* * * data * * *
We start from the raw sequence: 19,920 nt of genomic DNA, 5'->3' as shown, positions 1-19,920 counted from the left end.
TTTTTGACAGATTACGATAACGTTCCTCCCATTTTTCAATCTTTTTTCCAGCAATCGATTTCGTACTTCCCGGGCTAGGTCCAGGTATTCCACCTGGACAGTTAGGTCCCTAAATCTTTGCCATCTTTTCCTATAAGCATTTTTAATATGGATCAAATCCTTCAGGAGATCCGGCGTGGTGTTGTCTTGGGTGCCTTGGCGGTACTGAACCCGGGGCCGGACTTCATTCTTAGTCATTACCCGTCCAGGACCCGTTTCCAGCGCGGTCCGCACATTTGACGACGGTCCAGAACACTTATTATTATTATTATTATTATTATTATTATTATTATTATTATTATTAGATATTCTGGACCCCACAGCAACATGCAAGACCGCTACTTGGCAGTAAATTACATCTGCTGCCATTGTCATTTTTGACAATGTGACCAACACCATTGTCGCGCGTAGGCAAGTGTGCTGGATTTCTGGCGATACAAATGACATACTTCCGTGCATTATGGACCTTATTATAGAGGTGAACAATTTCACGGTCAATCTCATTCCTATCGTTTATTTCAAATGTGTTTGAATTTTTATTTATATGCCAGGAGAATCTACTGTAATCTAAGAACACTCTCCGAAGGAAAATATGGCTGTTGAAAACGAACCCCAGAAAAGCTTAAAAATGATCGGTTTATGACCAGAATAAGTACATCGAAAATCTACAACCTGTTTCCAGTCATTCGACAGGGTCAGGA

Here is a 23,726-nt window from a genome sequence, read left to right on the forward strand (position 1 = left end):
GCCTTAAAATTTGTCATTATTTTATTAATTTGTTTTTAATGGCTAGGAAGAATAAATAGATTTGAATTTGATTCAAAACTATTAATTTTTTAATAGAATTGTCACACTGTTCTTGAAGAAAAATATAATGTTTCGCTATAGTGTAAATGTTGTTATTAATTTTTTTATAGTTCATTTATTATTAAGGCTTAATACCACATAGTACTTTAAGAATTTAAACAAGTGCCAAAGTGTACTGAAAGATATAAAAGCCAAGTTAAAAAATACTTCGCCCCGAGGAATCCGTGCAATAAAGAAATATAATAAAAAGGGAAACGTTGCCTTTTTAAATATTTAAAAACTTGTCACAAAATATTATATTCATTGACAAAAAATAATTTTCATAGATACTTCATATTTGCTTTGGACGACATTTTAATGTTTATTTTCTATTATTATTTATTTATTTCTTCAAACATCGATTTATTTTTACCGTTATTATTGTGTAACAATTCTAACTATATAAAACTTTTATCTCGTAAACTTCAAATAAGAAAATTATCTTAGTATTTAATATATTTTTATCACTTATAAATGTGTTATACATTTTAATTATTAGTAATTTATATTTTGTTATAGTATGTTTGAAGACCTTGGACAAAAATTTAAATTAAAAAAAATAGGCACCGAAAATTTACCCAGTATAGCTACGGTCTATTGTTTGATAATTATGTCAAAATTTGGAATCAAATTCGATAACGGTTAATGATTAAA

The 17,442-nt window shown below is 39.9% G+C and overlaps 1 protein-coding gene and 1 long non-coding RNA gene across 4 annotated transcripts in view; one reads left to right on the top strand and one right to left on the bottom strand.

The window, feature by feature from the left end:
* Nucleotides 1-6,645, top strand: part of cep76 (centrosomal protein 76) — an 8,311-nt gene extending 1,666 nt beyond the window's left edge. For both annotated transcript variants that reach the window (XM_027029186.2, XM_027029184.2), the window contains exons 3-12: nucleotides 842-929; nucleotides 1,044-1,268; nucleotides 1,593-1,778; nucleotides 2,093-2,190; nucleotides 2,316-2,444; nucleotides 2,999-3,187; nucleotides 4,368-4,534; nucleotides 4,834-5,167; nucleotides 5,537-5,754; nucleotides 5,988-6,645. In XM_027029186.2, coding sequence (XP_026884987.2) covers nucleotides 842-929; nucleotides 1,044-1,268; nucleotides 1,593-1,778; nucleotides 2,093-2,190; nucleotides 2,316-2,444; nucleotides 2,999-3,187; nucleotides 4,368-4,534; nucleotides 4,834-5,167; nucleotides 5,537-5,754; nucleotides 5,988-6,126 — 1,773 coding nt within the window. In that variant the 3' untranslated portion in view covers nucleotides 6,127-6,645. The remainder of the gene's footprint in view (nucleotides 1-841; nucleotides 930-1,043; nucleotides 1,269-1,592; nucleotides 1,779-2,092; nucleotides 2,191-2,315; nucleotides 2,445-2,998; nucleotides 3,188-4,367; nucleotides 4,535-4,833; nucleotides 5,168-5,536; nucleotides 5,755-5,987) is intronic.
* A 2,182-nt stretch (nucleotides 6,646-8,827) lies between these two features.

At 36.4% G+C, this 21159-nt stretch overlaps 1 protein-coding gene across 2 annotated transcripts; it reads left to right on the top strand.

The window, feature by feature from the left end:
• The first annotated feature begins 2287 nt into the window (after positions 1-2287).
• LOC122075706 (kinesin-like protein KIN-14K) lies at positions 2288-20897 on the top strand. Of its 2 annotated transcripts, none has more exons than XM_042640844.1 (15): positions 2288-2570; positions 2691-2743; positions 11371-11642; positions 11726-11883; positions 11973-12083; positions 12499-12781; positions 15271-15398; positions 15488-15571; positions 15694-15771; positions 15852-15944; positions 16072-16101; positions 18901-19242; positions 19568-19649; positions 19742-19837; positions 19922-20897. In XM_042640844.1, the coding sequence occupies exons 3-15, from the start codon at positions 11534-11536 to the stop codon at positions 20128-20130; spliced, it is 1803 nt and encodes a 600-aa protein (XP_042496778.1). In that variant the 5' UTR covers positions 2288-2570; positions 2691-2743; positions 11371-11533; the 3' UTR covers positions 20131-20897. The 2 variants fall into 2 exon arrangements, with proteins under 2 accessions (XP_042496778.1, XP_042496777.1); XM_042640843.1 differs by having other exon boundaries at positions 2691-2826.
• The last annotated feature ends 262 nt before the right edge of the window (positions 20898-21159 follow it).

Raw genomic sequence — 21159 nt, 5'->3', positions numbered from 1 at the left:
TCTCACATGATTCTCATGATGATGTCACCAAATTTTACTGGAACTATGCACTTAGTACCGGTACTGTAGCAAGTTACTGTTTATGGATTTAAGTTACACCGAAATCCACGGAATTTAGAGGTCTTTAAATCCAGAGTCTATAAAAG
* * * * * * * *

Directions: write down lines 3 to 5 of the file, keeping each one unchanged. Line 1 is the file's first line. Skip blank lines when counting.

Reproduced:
Here is a 23,726-nt window from a genome sequence, read left to right on the forward strand (position 1 = left end):
GCCTTAAAATTTGTCATTATTTTATTAATTTGTTTTTAATGGCTAGGAAGAATAAATAGATTTGAATTTGATTCAAAACTATTAATTTTTTAATAGAATTGTCACACTGTTCTTGAAGAAAAATATAATGTTTCGCTATAGTGTAAATGTTGTTATTAATTTTTTTATAGTTCATTTATTATTAAGGCTTAATACCACATAGTACTTTAAGAATTTAAACAAGTGCCAAAGTGTACTGAAAGATATAAAAGCCAAGTTAAAAAATACTTCGCCCCGAGGAATCCGTGCAATAAAGAAATATAATAAAAAGGGAAACGTTGCCTTTTTAAATATTTAAAAACTTGTCACAAAATATTATATTCATTGACAAAAAATAATTTTCATAGATACTTCATATTTGCTTTGGACGACATTTTAATGTTTATTTTCTATTATTATTTATTTATTTCTTCAAACATCGATTTATTTTTACCGTTATTATTGTGTAACAATTCTAACTATATAAAACTTTTATCTCGTAAACTTCAAATAAGAAAATTATCTTAGTATTTAATATATTTTTATCACTTATAAATGTGTTATACATTTTAATTATTAGTAATTTATATTTTGTTATAGTATGTTTGAAGACCTTGGACAAAAATTTAAATTAAAAAAAATAGGCACCGAAAATTTACCCAGTATAGCTACGGTCTATTGTTTGATAATTATGTCAAAATTTGGAATCAAATTCGATAACGGTTAATGATTAAA

The 17,442-nt window shown below is 39.9% G+C and overlaps 1 protein-coding gene and 1 long non-coding RNA gene across 4 annotated transcripts in view; one reads left to right on the top strand and one right to left on the bottom strand.